For every six orphans awaiting adoption in Russia, there is only one family in the country hoping to take in a child, government statistics show.
More than 100,000 orphans are listed in a registry maintained by the Education and Science Ministry, the head of its child protection department, Yevgeny Silyanov said, Interfax reported.
Meanwhile, the number of prospective parents searching for an adopted child is about 18,000, he said.
"These are the people who are actively searching for a child today," Silyanov added.
Officials estimated last month that the number of domestic adoptions may reach 15,000 by the end of the year — a nearly two-fold increase from 2012 apparently driven by financial incentives for adoption approved by the government in February.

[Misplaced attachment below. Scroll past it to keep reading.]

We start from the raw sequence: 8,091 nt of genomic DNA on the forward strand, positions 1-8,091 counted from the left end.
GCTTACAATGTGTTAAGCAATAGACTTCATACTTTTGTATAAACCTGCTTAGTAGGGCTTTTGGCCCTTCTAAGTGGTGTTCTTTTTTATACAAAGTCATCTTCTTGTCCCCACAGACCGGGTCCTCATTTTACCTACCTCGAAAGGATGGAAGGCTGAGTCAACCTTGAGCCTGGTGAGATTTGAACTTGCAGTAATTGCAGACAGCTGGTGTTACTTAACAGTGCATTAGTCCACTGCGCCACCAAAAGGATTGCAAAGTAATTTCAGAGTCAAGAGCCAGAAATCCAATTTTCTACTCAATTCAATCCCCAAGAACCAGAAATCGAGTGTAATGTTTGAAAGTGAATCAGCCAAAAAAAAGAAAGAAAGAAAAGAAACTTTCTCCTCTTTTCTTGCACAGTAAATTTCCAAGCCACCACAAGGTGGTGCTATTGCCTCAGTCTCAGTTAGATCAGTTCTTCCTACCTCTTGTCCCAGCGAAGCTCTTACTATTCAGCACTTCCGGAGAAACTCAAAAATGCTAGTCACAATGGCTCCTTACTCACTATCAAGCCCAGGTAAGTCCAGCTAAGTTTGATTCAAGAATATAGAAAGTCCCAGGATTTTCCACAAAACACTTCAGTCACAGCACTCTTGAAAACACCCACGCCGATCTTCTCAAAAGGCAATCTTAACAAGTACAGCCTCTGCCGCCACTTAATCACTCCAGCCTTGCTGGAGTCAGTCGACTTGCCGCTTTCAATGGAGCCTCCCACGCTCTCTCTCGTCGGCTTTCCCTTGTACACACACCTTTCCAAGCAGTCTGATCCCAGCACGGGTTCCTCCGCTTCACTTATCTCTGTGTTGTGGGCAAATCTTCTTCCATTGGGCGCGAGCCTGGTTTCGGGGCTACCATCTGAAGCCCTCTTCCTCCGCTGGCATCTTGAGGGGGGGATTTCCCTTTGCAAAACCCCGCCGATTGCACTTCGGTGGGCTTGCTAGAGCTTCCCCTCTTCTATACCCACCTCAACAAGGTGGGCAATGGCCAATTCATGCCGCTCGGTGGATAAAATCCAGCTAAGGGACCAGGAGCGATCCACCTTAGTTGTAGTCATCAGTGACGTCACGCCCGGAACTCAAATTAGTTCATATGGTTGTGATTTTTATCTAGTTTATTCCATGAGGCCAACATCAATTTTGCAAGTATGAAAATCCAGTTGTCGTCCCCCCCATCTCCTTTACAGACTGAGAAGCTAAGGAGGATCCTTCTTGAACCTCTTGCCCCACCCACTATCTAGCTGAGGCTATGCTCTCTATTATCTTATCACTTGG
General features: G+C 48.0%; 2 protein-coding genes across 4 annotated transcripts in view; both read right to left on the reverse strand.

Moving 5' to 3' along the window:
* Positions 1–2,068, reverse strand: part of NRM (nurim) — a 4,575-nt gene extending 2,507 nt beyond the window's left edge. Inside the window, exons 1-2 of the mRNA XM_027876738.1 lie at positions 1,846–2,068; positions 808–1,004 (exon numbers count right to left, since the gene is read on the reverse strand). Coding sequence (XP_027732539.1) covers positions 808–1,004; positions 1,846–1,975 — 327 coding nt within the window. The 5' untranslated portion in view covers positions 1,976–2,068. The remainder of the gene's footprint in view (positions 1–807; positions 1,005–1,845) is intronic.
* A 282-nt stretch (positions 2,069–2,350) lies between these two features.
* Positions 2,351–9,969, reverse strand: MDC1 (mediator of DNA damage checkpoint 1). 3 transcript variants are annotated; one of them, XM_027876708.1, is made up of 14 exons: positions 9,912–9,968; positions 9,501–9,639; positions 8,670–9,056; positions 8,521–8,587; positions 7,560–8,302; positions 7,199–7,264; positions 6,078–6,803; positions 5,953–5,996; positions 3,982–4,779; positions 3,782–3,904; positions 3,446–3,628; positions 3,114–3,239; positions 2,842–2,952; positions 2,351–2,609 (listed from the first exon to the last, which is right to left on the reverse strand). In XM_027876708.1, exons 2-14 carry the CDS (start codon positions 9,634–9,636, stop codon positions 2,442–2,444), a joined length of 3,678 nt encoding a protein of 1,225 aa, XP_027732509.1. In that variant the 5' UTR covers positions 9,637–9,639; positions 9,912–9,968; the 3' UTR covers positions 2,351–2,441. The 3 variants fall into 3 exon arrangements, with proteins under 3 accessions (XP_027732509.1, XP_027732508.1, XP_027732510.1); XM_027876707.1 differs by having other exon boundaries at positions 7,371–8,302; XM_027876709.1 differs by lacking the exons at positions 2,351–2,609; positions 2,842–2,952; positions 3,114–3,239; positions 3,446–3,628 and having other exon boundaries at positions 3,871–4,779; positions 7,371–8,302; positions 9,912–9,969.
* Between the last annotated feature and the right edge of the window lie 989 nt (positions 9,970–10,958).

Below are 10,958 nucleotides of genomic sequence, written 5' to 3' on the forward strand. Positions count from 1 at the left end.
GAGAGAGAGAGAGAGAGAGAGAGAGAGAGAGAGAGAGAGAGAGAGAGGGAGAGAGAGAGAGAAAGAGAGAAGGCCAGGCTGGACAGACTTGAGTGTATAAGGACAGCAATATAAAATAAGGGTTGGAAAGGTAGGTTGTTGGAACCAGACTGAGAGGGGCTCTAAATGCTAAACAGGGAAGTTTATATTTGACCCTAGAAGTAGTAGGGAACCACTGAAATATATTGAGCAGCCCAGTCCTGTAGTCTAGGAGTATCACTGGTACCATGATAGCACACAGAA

Since Russia banned U.S. adoptions of Russian orphans a year ago, many of the children who had been slated to receive a home in the U.S. have remained in orphanages.
A recent poll commissioned by the Foundation for Supporting Children in Difficult Situations indicated that only about 16 percent of Russians would consider adopting a child, with many respondents reserving the possibility for an unspecified time in the future.
While many Russians believe that growing up in an adoptive family is better than in an orphanage, 82 percent of respondents said they would never adopt a child, the poll indicated.